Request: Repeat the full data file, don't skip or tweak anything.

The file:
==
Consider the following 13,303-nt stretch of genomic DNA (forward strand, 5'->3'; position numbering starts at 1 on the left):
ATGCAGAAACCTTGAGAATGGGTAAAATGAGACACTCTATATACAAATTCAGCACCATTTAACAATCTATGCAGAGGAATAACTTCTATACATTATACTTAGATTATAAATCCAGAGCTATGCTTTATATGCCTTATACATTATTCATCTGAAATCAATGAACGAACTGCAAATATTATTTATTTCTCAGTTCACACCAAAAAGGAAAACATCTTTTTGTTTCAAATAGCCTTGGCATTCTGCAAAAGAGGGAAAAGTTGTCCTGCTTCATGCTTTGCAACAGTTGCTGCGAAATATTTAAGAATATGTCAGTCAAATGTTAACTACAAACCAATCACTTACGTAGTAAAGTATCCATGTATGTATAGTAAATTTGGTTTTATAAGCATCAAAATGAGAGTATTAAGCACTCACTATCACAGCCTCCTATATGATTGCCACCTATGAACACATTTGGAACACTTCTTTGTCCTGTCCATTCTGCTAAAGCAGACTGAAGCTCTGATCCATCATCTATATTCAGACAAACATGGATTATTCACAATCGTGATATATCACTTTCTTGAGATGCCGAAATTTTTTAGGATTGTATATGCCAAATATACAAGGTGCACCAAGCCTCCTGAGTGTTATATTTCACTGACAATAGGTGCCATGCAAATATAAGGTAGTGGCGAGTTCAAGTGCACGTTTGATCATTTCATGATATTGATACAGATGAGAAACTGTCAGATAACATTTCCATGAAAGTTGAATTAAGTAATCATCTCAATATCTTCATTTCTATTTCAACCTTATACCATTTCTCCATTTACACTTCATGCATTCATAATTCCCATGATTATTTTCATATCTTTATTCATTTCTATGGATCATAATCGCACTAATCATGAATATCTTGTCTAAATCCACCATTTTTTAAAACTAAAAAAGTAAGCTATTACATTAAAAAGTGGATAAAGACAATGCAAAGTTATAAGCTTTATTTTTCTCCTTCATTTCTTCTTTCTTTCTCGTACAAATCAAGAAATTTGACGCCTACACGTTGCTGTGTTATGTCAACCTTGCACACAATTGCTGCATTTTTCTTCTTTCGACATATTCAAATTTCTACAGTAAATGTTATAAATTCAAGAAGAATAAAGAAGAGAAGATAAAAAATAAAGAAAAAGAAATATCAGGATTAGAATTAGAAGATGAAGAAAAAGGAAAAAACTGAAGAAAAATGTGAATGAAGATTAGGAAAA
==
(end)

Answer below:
Consider the following 13,303-nt stretch of genomic DNA (forward strand, 5'->3'; position numbering starts at 1 on the left):
ATGCAGAAACCTTGAGAATGGGTAAAATGAGACACTCTATATACAAATTCAGCACCATTTAACAATCTATGCAGAGGAATAACTTCTATACATTATACTTAGATTATAAATCCAGAGCTATGCTTTATATGCCTTATACATTATTCATCTGAAATCAATGAACGAACTGCAAATATTATTTATTTCTCAGTTCACACCAAAAAGGAAAACATCTTTTTGTTTCAAATAGCCTTGGCATTCTGCAAAAGAGGGAAAAGTTGTCCTGCTTCATGCTTTGCAACAGTTGCTGCGAAATATTTAAGAATATGTCAGTCAAATGTTAACTACAAACCAATCACTTACGTAGTAAAGTATCCATGTATGTATAGTAAATTTGGTTTTATAAGCATCAAAATGAGAGTATTAAGCACTCACTATCACAGCCTCCTATATGATTGCCACCTATGAACACATTTGGAACACTTCTTTGTCCTGTCCATTCTGCTAAAGCAGACTGAAGCTCTGATCCATCATCTATATTCAGACAAACATGGATTATTCACAATCGTGATATATCACTTTCTTGAGATGCCGAAATTTTTTAGGATTGTATATGCCAAATATACAAGGTGCACCAAGCCTCCTGAGTGTTATATTTCACTGACAATAGGTGCCATGCAAATATAAGGTAGTGGCGAGTTCAAGTGCACGTTTGATCATTTCATGATATTGATACAGATGAGAAACTGTCAGATAACATTTCCATGAAAGTTGAATTAAGTAATCATCTCAATATCTTCATTTCTATTTCAACCTTATACCATTTCTCCATTTACACTTCATGCATTCATAATTCCCATGATTATTTTCATATCTTTATTCATTTCTATGGATCATAATCGCACTAATCATGAATATCTTGTCTAAATCCACCATTTTTTAAAACTAAAAAAGTAAGCTATTACATTAAAAAGTGGATAAAGACAATGCAAAGTTATAAGCTTTATTTTTCTCCTTCATTTCTTCTTTCTTTCTCGTACAAATCAAGAAATTTGACGCCTACACGTTGCTGTGTTATGTCAACCTTGCACACAATTGCTGCATTTTTCTTCTTTCGACATATTCAAATTTCTACAGTAAATGTTATAAATTCAAGAAGAATAAAGAAGAGAAGATAAAAAATAAAGAAAAAGAAATATCAGGATTAGAATTAGAAGATGAAGAAAAAGGAAAAAACTGAAGAAAAATGTGAATGAAGATTAGGAAAA